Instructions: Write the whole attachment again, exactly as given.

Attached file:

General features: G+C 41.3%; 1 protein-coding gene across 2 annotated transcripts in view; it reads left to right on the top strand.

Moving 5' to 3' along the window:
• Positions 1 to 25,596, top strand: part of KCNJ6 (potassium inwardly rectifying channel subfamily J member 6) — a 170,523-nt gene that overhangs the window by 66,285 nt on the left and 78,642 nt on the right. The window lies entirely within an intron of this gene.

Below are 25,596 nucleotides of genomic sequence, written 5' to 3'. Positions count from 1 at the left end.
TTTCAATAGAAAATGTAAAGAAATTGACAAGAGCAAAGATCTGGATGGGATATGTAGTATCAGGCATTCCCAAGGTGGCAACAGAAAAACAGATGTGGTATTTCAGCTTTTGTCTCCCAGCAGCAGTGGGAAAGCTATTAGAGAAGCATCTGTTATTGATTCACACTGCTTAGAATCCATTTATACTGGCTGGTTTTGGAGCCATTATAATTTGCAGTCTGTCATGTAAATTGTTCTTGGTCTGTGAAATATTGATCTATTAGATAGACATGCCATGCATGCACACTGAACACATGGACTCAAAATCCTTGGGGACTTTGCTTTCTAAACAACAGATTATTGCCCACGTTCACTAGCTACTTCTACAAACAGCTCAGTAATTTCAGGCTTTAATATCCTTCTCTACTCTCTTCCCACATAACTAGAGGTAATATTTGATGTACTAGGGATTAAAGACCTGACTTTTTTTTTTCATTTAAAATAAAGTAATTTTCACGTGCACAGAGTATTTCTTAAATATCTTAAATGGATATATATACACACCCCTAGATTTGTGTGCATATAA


General features: G+C 41.3%; 1 protein-coding gene across 2 annotated transcripts in view; it reads left to right on the top strand.

Moving 5' to 3' along the window:
• Positions 1 to 25,596, top strand: part of KCNJ6 (potassium inwardly rectifying channel subfamily J member 6) — a 170,523-nt gene that overhangs the window by 66,285 nt on the left and 78,642 nt on the right. The window lies entirely within an intron of this gene.

Below are 25,596 nucleotides of genomic sequence, written 5' to 3'. Positions count from 1 at the left end.
TTTCAATAGAAAATGTAAAGAAATTGACAAGAGCAAAGATCTGGATGGGATATGTAGTATCAGGCATTCCCAAGGTGGCAACAGAAAAACAGATGTGGTATTTCAGCTTTTGTCTCCCAGCAGCAGTGGGAAAGCTATTAGAGAAGCATCTGTTATTGATTCACACTGCTTAGAATCCATTTATACTGGCTGGTTTTGGAGCCATTATAATTTGCAGTCTGTCATGTAAATTGTTCTTGGTCTGTGAAATATTGATCTATTAGATAGACATGCCATGCATGCACACTGAACACATGGACTCAAAATCCTTGGGGACTTTGCTTTCTAAACAACAGATTATTGCCCACGTTCACTAGCTACTTCTACAAACAGCTCAGTAATTTCAGGCTTTAATATCCTTCTCTACTCTCTTCCCACATAACTAGAGGTAATATTTGATGTACTAGGGATTAAAGACCTGACTTTTTTTTTTCATTTAAAATAAAGTAATTTTCACGTGCACAGAGTATTTCTTAAATATCTTAAATGGATATATATACACACCCCTAGATTTGTGTGCATATAA